6. Demonstrators take over Pakistan’s state TV headquarters
About 1,000 anti-government protesters in Pakistan stormed the headquarters of the state-run television system and halted broadcasts on Monday morning. The demonstrators, brandishing wooden clubs, ransacked the building before Pakistani troops regained control. Most of the protesters reportedly appeared to be backers of cleric Muhammad Tahir-ul Qadri, who is demanding Prime Minister Nawaz Sharif’s resignation. [The New York Times]
7. U.S. trained Alaskans to counter a Cold War invasion
The U.S. government recruited and trained fishermen, bush pilots, trappers, and others in Alaska early in the Cold War to provide intelligence in the event of a Soviet invasion, according to newly declassified documents. The plan was to have the citizen-agents hide if Soviet paratroopers came, and to then use stashes of food, cold-weather gear, and messaging equipment to report on enemy movements. The project was code-named “Washtub.” [The Associated Press]
8. Five killed in Colorado small-plane crash
Five people were killed Sunday when a small plane crashed near an airport in Erie, Colorado, north of Denver. The Piper PA-46 airplane went down just a few hundred yards from the runway. Authorities could not immediately determine whether it had been landing or taking off. The wreckage was first reported by a driver passing the airport. Another witness reported seeing “a plume of dust shoot into the air,” but no sound. [USA Today]
9. 49ers player Ray McDonald faces domestic violence charge
San Francisco 49ers defensive tackle Ray McDonald was arrested Sunday on suspicion of felony domestic violence. Police did not elaborate on the circumstances of the case. The 49ers’ general manager, Trent Baalke, said the football team took such allegations seriously, but reserved comment on the case. The arrest came days after NFL commissioner Roger Goodell announced harsher penalties for league employees charged with domestic or sexual assault. [San Francisco Chronicle]
10. Celebrities call hacking scandal a disgusting violation of privacy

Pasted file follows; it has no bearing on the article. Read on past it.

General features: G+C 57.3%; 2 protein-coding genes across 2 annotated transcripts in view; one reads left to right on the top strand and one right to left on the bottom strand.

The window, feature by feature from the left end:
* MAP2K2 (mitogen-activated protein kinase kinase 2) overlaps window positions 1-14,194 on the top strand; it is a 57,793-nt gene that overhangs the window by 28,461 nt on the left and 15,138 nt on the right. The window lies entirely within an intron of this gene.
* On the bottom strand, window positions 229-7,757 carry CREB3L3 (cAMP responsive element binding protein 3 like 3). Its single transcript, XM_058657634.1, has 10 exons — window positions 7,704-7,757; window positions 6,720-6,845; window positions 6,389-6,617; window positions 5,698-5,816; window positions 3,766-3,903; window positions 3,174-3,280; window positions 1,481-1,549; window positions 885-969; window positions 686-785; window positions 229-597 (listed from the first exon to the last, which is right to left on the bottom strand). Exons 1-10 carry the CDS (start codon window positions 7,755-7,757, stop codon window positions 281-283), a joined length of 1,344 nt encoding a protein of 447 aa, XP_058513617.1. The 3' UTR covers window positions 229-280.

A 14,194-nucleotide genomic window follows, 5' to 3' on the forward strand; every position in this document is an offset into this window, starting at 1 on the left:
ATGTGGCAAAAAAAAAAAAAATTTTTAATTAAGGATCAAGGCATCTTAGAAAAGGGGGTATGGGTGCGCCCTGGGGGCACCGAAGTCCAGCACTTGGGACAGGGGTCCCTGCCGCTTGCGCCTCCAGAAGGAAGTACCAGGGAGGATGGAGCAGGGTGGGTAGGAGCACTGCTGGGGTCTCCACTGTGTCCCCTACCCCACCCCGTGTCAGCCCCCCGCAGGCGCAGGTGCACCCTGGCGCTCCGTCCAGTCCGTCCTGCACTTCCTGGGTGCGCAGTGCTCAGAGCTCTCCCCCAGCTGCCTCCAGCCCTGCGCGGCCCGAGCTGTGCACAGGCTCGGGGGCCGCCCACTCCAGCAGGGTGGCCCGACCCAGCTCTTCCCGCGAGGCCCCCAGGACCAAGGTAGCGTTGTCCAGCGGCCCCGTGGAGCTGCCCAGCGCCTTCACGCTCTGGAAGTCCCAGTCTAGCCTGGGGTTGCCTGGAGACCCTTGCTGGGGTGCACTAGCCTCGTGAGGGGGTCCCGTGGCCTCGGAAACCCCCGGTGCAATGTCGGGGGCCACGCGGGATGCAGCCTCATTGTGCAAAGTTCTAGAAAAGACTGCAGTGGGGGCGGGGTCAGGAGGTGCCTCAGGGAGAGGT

Hackers posted nude photos of Hunger Games star Jennifer Lawrence, Kate Upton, Lea Michele, Ariana Grande, Kirsten Dunst, and others on Sunday. A spokesperson for Lawrence blasted the leak as a “flagrant violation of privacy” and threatened anyone reposting the images, which first appeared on image-sharing site 4chan, with prosecution. Mary Elizabeth Winstead said she could “only imagine the creepy effort that went into this” given how long ago she had deleted the hacked photos of her. [Variety]
A Buddhist student and his family won a settlement last week against a Louisiana school district where the student’s religion was ridiculed in class as “stupid,” the teacher taught that evolution is “impossible,” and that the bible is “100 percent true.”
The court-approved consent decree prohibits future religious discrimination in a school district that had portraits of Jesus Christ in the halls and a “lighted, electronic marquee” outside one school that scrolls Bible verses. “Religious liberty, as embodied by the Free Exercise Clause and the Establishment Clause of the First Amendment, and free speech are hallowed constitutional rights to which all are entitled,” the consent decree states.
Parents Scott and Sharon Lane alleged in their lawsuit that their attempts to report religious harassment were dismissed with comments that “this is the Bible Belt,” and that their son, referred to as “C.C.,” could either change his faith or transfer to another school where “there were more Asians.”
C.C.’s parents did transfer him to another school to curb his daily physical nausea and anxiety, even though it is a 30-minute drive from their home. But the school is in the same Sabine Parish district, and also promotes religious beliefs. The District posts a belief statement on its website that says, “We believe that: God exists.”
As part of the settlement, the school agreed to a permanent injunction on school-endorsed prayer during school events, promotion of religion, and “denigration of religion.” School staff will be required to participate in trainings with an attorney on the legal obligations of the settlement.
One of the main reasons Republicans oppose Obamacare has largely flown under the public’s radar — until now. Here’s the key to understanding the GOP’s typically mean-spirited position: applications for insurance under the Affordable Care Act will also allow people to register to vote. Aha! The picture jumps into focus. Those in our population who are most anxious to sign up for healthcare coverage are the same people who the GOP has worked diligently, in state after state, to disenfranchise. The Affordable Care Act could lay waste to all that conservative effort.